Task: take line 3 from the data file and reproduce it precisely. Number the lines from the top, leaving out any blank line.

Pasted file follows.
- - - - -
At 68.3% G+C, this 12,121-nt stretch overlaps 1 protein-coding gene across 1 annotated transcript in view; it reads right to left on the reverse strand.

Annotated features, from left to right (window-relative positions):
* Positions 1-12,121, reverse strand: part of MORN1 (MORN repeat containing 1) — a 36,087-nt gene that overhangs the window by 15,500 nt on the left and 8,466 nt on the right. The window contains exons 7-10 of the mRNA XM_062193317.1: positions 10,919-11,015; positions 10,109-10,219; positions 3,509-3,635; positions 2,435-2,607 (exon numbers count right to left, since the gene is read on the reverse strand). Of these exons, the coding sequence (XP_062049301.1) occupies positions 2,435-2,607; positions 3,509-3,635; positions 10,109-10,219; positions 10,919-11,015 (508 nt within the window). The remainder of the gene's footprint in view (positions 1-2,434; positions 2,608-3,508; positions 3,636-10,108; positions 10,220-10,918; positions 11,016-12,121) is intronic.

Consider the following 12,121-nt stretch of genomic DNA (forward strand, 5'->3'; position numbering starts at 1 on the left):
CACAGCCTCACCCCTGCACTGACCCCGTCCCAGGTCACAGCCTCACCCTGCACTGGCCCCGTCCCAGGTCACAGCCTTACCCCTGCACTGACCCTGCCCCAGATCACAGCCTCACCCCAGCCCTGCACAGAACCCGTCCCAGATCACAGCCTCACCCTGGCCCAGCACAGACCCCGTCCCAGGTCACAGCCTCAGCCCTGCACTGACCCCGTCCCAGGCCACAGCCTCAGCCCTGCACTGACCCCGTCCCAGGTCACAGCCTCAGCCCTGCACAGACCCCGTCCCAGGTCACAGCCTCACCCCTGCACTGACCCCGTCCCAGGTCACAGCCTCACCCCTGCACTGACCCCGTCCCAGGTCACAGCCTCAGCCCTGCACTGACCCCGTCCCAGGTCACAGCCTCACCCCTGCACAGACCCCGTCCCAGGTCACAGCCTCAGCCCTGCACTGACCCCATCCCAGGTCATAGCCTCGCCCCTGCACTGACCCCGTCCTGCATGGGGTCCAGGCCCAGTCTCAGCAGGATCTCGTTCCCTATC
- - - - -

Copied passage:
* Positions 1-12,121, reverse strand: part of MORN1 (MORN repeat containing 1) — a 36,087-nt gene that overhangs the window by 15,500 nt on the left and 8,466 nt on the right. The window contains exons 7-10 of the mRNA XM_062193317.1: positions 10,919-11,015; positions 10,109-10,219; positions 3,509-3,635; positions 2,435-2,607 (exon numbers count right to left, since the gene is read on the reverse strand). Of these exons, the coding sequence (XP_062049301.1) occupies positions 2,435-2,607; positions 3,509-3,635; positions 10,109-10,219; positions 10,919-11,015 (508 nt within the window). The remainder of the gene's footprint in view (positions 1-2,434; positions 2,608-3,508; positions 3,636-10,108; positions 10,220-10,918; positions 11,016-12,121) is intronic.